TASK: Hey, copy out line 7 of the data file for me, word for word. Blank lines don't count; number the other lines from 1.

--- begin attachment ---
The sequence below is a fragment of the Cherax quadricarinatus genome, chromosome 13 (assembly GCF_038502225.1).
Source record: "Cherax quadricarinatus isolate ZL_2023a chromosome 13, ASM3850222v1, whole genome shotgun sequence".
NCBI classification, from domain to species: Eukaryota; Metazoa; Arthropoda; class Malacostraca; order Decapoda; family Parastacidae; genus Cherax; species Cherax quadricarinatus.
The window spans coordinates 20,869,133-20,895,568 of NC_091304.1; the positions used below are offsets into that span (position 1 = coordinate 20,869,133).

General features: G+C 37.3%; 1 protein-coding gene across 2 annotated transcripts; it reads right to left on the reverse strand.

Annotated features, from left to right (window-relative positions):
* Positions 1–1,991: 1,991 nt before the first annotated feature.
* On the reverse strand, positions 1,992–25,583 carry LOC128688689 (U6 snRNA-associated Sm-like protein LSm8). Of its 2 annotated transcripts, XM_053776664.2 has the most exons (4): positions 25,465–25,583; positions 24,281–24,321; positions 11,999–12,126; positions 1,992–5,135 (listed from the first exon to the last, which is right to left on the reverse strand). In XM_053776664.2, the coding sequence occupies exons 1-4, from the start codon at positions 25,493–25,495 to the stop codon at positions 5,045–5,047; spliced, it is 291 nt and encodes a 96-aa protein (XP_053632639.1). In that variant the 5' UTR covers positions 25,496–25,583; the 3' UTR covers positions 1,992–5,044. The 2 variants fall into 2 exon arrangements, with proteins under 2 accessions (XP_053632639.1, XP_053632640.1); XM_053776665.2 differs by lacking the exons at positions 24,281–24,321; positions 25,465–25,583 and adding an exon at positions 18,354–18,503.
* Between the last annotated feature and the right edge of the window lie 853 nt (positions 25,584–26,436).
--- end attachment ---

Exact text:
* Positions 1–1,991: 1,991 nt before the first annotated feature.